If I don’t have a hard copy of my out-of-state order, how can law enforcement enforce it?
To enforce an out-of-state order, law enforcement typically may rely on the National Crime Information Center Protection Order File (NCIC-POF). The NCIC-POF is a nationwide, electronic database that contains information about orders of protection that were issued in each state and territory in the U.S. The Protection Order File (POF) contains court orders that are issued to prevent acts of domestic violence, or to prevent someone from stalking, intimidating, or harassing another person. It contains orders issued by both civil and criminal state courts. The types of protection orders issued and the information contained in them vary from state to state.1
There is no way for the general public to access the NCIC-POF. That means you cannot confirm a protection order is in the registry or add a protection order to the registry without the help of a government agency that has access to it.
Typically, the state police or criminal justice agency in the state has the responsibility of reporting protection orders to NCIC. However, in some cases, the courts have taken on that role and they manage the protection order reporting process.2 NCIC–POF is used by law enforcement agencies when they need to verify and enforce an out-of-state protection order. It is managed by the FBI and state law enforcement officials.
However, not all states routinely enter protection orders into the NCIC. Instead, some states may enter the orders only in their own state protection order registry, which would not be accessible to law enforcement in other states. According to a 2016 report by the National Center for State Courts, more than 700,000 protection orders that were registered in state protection order databases were not registered in the federal NCIC Protection Order File.2 This means that if a law enforcement officer is trying to enforce a protection order from another state that is missing from the NCIC, the victim would likely need to show the officer a hard copy of the order to get it immediately enforced. If you no longer have a copy of your original order, you may want to contact the court that issued the order to ask them how you can get another copy sent to you.
1 National Center for Protection Orders and Full Faith & Credit
2 See State Progress in Record Reporting for Firearm-Related Background Checks: Protection Order Submissions, prepared by the National Center for State Courts, April 2016
How do I register my protection order in Washington, D.C.?
Anyone may register a foreign (out-of-state) protection order in Washington, D.C. To register a foreign protection order, you have to present a certified copy of the order to the Superior Court and file an affidavit stating that to the best of your knowledge, the order is currently in effect.1
If you need help registering your protection order, you can contact a local domestic violence organization in Washington, D.C. for assistance. You can find contact information for organizations in your area here on our D.C. Advocates and Shelters page.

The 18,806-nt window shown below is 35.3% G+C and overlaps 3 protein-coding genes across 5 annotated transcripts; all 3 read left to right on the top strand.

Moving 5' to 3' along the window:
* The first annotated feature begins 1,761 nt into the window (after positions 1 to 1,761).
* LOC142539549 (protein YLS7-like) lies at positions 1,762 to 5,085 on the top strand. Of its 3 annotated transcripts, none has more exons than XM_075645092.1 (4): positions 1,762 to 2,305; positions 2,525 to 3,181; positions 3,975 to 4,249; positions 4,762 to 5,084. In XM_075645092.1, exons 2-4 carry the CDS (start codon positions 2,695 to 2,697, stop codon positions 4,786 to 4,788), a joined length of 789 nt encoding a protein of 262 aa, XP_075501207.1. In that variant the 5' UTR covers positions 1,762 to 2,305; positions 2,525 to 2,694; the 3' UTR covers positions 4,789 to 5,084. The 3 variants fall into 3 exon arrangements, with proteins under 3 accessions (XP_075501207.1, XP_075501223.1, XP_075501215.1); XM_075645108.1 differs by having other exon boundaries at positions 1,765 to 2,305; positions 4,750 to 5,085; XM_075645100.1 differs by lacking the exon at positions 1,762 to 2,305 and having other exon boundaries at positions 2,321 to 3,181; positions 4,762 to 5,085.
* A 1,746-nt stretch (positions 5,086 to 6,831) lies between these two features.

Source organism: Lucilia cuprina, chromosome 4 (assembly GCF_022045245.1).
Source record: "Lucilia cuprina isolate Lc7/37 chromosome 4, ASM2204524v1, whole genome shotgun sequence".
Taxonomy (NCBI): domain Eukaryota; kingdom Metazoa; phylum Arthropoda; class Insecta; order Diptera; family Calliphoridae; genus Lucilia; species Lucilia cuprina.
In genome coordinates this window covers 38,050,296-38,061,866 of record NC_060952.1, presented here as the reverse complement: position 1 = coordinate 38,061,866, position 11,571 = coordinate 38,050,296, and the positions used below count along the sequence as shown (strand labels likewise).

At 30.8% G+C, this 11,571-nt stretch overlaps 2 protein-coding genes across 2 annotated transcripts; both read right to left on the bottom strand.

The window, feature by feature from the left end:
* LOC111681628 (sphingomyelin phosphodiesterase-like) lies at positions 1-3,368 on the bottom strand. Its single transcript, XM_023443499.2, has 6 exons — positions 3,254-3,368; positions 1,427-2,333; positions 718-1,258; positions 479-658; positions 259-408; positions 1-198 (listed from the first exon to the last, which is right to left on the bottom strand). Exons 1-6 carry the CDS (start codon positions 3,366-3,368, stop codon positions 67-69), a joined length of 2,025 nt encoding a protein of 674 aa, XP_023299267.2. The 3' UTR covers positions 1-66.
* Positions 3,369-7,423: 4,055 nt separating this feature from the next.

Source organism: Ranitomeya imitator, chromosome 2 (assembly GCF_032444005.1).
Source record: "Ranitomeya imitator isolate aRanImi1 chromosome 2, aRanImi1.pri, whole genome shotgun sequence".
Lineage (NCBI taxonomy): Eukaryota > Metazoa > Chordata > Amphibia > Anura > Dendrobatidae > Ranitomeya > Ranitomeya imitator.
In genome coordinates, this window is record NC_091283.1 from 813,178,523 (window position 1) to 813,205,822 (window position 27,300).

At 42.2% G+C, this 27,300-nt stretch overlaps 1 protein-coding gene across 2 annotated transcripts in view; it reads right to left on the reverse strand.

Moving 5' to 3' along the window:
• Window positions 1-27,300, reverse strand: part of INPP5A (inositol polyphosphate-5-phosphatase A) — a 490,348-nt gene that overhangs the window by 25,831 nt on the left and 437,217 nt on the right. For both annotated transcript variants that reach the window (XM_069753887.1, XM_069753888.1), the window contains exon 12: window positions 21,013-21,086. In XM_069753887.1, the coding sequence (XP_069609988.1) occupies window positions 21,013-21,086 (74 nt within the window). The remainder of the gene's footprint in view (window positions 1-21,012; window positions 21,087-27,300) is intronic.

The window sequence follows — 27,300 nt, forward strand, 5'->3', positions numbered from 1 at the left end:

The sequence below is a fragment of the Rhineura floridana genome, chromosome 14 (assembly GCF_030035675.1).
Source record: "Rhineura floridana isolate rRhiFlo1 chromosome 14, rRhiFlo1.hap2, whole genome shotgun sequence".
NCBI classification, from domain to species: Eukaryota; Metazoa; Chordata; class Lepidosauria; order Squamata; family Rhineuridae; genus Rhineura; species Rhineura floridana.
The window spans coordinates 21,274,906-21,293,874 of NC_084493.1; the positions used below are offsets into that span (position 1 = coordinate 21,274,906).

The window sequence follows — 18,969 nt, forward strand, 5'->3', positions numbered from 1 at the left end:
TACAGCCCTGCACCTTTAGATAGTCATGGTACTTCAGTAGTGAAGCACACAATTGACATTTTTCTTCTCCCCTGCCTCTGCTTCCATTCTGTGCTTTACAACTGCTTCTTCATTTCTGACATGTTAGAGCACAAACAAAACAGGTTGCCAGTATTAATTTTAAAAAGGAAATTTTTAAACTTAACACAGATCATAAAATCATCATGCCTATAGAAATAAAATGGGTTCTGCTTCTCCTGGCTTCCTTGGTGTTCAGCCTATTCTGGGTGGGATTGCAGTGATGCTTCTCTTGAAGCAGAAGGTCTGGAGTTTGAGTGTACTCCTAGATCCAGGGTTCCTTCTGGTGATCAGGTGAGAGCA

1 D.C. Code § 16-1044(b)
Do I have to register my protection order in D.C. in order to get it enforced?
No. Neither federal law nor D.C. law1 requires that you register your protection order in order to get it enforced. (However, if your order is not entered into the registry, it may be more difficult for a D.C. law enforcement official to determine whether your order is real, and it could take longer to get your order enforced.) It is also not required that you show the police officer a certified copy of your order, as long as the order seems valid, the officer must enforce it. If you don’t have any copy of the order at the time you report the violation, the officer could even consider other information in determining whether there is probable cause to believe that a valid protection order exists.2
1 D.C. Code § 16-1043(c)
2 D.C. Code § 16-1043(a),(b)
Will the abuser be notified if I register my protection order?
Under the federal Violence Against Women Act (VAWA), which applies to all U.S. states and territories, the court is not permitted to notify the abuser when a protective order has been registered or filed in a new state unless you specifically request that the abuser be notified.1 However, you may wish to confirm that the clerk is aware of this law before registering the order if your address is confidential.
However, remember that there may be a possibility that the abuser could somehow find out what state you have moved to. It is important to continue to safety plan, even if you are no longer in the state where the abuser is living. We have some safety planning tips to get you started on our Staying Safe page. You can also contact a local domestic violence organization to get help in developing a personalized safety plan. You will find contact information for organizations in your area on our D.C. Advocates and Shelters page.
1 18 U.S.C. § 2265(d)
Does it cost anything to register my civil protection order?
There is no fee for registering your civil protection order in Washington, D.C.1
1 D.C. Code § 16-1044(f)